However, at this stage, the industry is fat short of becoming a fully-fledged competitor to conventional banking. ‘There is a desire for an alternative financial system, but we don’t have the liquidity,’ says Stella Cox, who heads the Islamic banking division at London merchant bank Kleinwort Benson.

-‘My view is that to achieve market liquidity you need a critical mass of big players with sizeable balance sheets.’

Most Islamic investments have historically been in short-term, trade-related business such as murabaha (see box, page 7), and only in recent years has more money gone into leasing and real estate. A recent study produced by Dresdner Bank, which owns Kleinwort Benson, estimated that in 1994 only 10 per cent of Islamic banks’ assets had maturites of more than five years.

Such concentration in one area of business makes the field Islamic trade finance rather crowded. ‘So many people have piled into murabaha. It drives margins down and becomes almost a clerical business of turning paper over,’ says one Western banker. Pressure is growing to find new ways to place funds from investors who now expect higher returns than before. One business which has seen rapid growth is investment funds (see page 10).

Project finance is likely to become another growth area as Muslim states need to borrow for infrastructure and industrial expansion that was previously paid for in cash. The ANZ banking group arranged Islamic bridging finance for the Hub power project in Pakistan, which reached financial closure in 1995. More recently, Islamic commercial bank Kuwait Finance House arranged $200 million in finance for the Equate petrochemical project, while Al-Rajhi bank in Saudi Arabia was reported to be bidding to provide Islamic finance for a major power plant upgrade at Ghazlan. ‘There are going to be billions of pounds in infrastructure financing requirements,’ notes Richard Duncan of the Islamic finance division at ANZ International Merchant Bank.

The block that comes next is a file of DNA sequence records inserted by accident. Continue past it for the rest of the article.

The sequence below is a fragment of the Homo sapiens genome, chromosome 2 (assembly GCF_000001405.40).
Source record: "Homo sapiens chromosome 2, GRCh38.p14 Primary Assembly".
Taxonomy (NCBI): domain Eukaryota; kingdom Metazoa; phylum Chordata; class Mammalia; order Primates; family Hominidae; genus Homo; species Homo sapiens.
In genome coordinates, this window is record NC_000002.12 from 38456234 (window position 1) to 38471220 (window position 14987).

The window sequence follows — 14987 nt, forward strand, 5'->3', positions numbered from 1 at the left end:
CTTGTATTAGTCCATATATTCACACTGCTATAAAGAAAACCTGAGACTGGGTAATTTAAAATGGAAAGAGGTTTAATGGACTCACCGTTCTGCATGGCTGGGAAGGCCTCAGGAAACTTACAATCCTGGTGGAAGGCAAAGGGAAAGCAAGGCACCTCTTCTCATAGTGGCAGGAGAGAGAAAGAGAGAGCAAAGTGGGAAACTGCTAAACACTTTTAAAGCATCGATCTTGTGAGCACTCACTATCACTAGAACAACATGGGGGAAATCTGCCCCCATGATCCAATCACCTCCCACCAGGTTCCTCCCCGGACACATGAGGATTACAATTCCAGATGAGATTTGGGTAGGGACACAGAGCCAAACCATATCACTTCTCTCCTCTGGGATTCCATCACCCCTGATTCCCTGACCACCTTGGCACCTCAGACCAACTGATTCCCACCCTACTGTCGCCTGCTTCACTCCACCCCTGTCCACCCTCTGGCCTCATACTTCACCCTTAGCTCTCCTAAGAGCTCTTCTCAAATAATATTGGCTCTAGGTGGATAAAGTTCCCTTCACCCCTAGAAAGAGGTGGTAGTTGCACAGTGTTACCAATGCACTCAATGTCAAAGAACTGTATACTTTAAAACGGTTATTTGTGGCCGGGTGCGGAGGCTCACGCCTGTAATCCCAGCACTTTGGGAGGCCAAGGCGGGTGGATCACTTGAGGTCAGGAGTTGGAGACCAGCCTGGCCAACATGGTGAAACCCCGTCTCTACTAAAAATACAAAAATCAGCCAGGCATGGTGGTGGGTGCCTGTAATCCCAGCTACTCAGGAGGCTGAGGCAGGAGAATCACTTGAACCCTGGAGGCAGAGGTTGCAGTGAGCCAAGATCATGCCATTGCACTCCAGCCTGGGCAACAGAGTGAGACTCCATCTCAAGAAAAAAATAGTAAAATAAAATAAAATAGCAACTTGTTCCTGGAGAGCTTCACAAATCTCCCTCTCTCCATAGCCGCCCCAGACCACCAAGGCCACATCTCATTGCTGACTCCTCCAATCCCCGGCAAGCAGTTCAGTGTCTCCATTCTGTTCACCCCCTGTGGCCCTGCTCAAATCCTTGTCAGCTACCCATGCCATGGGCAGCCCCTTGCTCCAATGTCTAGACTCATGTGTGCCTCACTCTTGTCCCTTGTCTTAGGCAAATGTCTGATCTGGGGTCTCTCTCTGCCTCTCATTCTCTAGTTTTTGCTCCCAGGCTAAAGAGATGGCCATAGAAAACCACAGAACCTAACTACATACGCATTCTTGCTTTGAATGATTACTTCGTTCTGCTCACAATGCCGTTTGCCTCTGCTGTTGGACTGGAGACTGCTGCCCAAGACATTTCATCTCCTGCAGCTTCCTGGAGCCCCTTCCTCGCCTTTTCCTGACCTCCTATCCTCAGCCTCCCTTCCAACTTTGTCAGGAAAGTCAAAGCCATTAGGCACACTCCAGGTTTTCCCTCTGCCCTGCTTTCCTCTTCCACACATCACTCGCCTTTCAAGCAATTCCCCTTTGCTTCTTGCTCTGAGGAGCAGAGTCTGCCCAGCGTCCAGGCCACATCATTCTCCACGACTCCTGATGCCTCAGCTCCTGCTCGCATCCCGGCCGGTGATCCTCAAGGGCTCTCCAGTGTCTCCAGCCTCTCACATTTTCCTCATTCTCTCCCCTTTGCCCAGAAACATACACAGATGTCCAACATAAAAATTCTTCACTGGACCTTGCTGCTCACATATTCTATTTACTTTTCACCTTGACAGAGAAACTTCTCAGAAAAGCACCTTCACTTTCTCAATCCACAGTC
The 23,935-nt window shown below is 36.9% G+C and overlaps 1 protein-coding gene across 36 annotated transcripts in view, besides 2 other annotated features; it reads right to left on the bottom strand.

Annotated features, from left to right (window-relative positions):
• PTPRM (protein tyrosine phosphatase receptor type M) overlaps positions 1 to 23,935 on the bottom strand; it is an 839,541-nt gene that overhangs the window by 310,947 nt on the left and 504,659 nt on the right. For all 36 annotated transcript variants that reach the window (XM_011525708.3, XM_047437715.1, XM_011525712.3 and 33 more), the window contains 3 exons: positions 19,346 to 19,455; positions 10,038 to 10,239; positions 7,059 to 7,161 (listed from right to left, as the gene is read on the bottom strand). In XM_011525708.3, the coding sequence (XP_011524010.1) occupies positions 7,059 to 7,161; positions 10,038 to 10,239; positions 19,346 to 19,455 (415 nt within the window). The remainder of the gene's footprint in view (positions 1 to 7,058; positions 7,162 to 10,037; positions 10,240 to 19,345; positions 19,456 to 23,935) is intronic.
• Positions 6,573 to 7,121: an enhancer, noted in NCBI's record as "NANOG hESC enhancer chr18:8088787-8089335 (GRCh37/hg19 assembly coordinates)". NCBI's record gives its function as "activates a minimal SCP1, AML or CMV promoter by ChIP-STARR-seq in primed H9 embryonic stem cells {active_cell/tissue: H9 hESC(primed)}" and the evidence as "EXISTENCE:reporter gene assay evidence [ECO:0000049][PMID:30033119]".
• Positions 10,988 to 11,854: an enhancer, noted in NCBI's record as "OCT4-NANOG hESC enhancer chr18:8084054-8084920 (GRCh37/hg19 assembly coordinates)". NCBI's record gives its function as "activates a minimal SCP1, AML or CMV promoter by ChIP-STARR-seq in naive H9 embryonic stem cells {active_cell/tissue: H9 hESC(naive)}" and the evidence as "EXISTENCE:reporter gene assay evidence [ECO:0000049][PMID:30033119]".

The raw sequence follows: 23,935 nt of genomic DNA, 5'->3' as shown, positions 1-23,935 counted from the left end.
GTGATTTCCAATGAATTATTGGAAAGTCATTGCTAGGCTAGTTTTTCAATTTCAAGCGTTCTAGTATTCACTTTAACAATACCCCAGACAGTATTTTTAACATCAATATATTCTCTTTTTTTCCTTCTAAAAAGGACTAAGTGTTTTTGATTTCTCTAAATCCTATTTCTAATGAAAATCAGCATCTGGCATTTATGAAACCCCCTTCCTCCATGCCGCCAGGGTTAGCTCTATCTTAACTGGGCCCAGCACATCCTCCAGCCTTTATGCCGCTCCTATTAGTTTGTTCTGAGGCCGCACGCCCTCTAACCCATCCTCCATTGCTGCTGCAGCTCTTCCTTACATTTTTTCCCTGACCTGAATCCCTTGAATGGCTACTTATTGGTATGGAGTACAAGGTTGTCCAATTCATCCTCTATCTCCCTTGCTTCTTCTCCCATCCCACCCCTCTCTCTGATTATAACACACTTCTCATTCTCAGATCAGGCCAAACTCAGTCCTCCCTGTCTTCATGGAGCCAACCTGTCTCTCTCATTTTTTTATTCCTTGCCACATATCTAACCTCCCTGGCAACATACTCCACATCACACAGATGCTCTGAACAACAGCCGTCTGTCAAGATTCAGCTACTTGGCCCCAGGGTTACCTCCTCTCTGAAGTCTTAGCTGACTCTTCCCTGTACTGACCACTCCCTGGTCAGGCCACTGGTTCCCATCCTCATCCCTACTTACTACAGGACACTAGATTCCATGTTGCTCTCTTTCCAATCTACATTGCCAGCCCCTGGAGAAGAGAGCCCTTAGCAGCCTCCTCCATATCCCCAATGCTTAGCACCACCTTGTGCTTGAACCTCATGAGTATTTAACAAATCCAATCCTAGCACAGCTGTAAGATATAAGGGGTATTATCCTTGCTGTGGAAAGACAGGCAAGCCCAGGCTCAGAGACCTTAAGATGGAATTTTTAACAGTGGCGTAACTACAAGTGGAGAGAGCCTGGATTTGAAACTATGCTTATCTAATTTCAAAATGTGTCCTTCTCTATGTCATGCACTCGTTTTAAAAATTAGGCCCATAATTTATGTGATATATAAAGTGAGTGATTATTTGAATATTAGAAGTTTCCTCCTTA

Most bankers agree that wholesale banking will see the strongest growth in the next few years. ‘In the next few years we will see the biggest growth in institutions which are focused on the corporate and wholesale sectors of Islamic finance,’ says Omar All, chief executive of the Dar Al-Maal Al-Islami Group (DMI). The group, which is based in Geneva, controls a worldwide network of Islamic banks. ‘Most of the growth will take place in the value-added new products area of structured finance, capital markets and corporate tinance.’

‘Corporate and project finance is a growing area,’ adds Al-Bahar of TII. ‘This will stimulate growth in securitisation of assets and a secondary market trading in those assets. We’re also seeing more international investment products like equity funds.’

At the moment there is nothing like a secondary market for Islamic securities in the Middle East. ‘The problem is not Islamic banking as such,’ argues Al-Bahar. ‘It’s the fault of banking in developing countries without proper capital markets. You don’t have liquid instruments. The problem is to create more assets to trade, but this isn’t the task of retail banks.’

Some bankers say that Malaysia might serve as an example for the Middle East. The Malaysian government has taken a more hands-on approach – it passed a law on licensing and regulation of Islamic banking as long ago as 1983, though the country still has only one dedicated Islamic bank. But Malaysia has a powerful need for investment and thus for capital markets that run smoothly – this makes the attitude of the authorities towards Islamic banking less conservative than in the Gulf.

Not all bankers think the future expansion of the industry will be confined to the Muslim world. ‘The area where Islamic banking will grow is outside the Islamic world. This can be achieved when the corporate sector there has a closer look at Islamic banking products and realises that they can be quite competitive on technical terms alone,’ says Abdel-Hak Elkafsi of Arab Banking Corporation (ABC), a conventional bank which is currently upgrading its Islamic business into a bank with a separate capital base (see below).